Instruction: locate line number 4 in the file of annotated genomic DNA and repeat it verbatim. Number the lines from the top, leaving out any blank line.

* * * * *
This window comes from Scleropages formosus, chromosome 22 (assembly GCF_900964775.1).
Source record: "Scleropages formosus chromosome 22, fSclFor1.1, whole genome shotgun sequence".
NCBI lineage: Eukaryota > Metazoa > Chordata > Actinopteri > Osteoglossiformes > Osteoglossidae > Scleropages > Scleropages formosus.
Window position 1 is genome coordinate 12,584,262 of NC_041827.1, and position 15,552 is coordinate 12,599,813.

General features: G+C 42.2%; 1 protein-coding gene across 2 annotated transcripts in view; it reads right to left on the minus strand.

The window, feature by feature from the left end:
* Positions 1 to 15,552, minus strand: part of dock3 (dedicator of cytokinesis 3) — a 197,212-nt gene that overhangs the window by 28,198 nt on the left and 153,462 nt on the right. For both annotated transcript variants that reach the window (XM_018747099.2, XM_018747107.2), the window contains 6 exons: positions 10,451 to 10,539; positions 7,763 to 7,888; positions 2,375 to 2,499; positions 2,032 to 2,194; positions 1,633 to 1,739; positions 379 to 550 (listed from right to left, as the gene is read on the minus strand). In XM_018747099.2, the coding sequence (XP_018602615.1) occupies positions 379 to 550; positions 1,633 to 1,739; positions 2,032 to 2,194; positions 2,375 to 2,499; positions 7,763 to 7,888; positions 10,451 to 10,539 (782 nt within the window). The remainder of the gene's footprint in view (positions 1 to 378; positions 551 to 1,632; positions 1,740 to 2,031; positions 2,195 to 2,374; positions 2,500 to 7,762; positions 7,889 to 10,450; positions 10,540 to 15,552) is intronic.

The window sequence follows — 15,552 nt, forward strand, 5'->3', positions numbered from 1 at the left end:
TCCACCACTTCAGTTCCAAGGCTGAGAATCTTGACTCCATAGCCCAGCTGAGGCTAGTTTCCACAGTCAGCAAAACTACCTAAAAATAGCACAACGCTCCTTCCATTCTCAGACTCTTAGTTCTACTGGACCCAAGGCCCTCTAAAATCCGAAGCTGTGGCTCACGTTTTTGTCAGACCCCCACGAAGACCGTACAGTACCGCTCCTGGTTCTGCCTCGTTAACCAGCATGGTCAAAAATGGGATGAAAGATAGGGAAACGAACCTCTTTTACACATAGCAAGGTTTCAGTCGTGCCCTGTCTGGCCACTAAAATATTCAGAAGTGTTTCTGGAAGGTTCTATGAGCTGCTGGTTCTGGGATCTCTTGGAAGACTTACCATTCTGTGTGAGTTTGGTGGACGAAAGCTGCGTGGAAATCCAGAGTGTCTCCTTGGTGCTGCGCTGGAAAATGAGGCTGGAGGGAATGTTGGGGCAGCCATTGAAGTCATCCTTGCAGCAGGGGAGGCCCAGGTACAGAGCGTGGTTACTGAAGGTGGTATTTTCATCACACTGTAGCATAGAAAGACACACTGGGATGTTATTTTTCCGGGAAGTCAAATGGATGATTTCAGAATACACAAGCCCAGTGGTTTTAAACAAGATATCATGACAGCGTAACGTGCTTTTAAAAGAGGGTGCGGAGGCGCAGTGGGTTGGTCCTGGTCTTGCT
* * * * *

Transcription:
Window position 1 is genome coordinate 12,584,262 of NC_041827.1, and position 15,552 is coordinate 12,599,813.